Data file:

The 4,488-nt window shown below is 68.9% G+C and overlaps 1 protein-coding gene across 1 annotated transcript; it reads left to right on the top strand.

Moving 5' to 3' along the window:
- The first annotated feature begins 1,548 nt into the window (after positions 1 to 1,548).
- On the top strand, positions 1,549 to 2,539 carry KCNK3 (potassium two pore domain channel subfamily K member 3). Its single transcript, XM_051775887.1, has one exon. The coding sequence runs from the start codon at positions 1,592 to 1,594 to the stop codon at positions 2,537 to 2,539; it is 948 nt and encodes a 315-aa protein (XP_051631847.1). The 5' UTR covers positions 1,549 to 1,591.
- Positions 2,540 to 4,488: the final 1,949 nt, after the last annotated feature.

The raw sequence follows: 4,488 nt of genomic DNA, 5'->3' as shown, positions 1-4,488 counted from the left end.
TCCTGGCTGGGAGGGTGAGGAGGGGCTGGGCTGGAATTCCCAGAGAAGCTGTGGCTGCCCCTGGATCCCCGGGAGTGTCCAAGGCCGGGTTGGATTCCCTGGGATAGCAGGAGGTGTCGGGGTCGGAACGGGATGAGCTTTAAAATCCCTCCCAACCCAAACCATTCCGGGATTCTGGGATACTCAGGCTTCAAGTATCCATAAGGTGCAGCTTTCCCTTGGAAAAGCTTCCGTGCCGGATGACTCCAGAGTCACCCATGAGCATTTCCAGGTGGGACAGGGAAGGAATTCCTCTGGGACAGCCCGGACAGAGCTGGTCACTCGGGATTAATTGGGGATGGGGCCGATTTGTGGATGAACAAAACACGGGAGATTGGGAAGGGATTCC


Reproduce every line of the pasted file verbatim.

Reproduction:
The 4,488-nt window shown below is 68.9% G+C and overlaps 1 protein-coding gene across 1 annotated transcript; it reads left to right on the top strand.

Moving 5' to 3' along the window:
- The first annotated feature begins 1,548 nt into the window (after positions 1 to 1,548).
- On the top strand, positions 1,549 to 2,539 carry KCNK3 (potassium two pore domain channel subfamily K member 3). Its single transcript, XM_051775887.1, has one exon. The coding sequence runs from the start codon at positions 1,592 to 1,594 to the stop codon at positions 2,537 to 2,539; it is 948 nt and encodes a 315-aa protein (XP_051631847.1). The 5' UTR covers positions 1,549 to 1,591.
- Positions 2,540 to 4,488: the final 1,949 nt, after the last annotated feature.

The raw sequence follows: 4,488 nt of genomic DNA, 5'->3' as shown, positions 1-4,488 counted from the left end.
TCCTGGCTGGGAGGGTGAGGAGGGGCTGGGCTGGAATTCCCAGAGAAGCTGTGGCTGCCCCTGGATCCCCGGGAGTGTCCAAGGCCGGGTTGGATTCCCTGGGATAGCAGGAGGTGTCGGGGTCGGAACGGGATGAGCTTTAAAATCCCTCCCAACCCAAACCATTCCGGGATTCTGGGATACTCAGGCTTCAAGTATCCATAAGGTGCAGCTTTCCCTTGGAAAAGCTTCCGTGCCGGATGACTCCAGAGTCACCCATGAGCATTTCCAGGTGGGACAGGGAAGGAATTCCTCTGGGACAGCCCGGACAGAGCTGGTCACTCGGGATTAATTGGGGATGGGGCCGATTTGTGGATGAACAAAACACGGGAGATTGGGAAGGGATTCC